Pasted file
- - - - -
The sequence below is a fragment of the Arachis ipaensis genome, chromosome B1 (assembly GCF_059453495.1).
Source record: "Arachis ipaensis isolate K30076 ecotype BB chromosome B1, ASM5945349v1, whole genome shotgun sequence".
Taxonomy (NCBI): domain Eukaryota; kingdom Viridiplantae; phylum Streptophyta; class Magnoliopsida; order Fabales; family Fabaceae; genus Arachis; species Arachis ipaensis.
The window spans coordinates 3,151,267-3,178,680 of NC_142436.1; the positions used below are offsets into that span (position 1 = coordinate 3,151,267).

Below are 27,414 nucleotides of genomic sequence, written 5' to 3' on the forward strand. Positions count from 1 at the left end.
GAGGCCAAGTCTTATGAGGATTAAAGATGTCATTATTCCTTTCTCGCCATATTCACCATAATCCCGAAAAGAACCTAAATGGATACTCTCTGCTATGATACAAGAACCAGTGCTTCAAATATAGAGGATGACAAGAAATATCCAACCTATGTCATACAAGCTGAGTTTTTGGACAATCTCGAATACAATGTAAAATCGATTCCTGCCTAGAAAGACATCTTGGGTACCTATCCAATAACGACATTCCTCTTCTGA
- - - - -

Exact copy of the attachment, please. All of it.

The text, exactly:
The sequence below is a fragment of the Arachis ipaensis genome, chromosome B1 (assembly GCF_059453495.1).
Source record: "Arachis ipaensis isolate K30076 ecotype BB chromosome B1, ASM5945349v1, whole genome shotgun sequence".
Taxonomy (NCBI): domain Eukaryota; kingdom Viridiplantae; phylum Streptophyta; class Magnoliopsida; order Fabales; family Fabaceae; genus Arachis; species Arachis ipaensis.
The window spans coordinates 3,151,267-3,178,680 of NC_142436.1; the positions used below are offsets into that span (position 1 = coordinate 3,151,267).

Below are 27,414 nucleotides of genomic sequence, written 5' to 3' on the forward strand. Positions count from 1 at the left end.
GAGGCCAAGTCTTATGAGGATTAAAGATGTCATTATTCCTTTCTCGCCATATTCACCATAATCCCGAAAAGAACCTAAATGGATACTCTCTGCTATGATACAAGAACCAGTGCTTCAAATATAGAGGATGACAAGAAATATCCAACCTATGTCATACAAGCTGAGTTTTTGGACAATCTCGAATACAATGTAAAATCGATTCCTGCCTAGAAAGACATCTTGGGTACCTATCCAATAACGACATTCCTCTTCTGA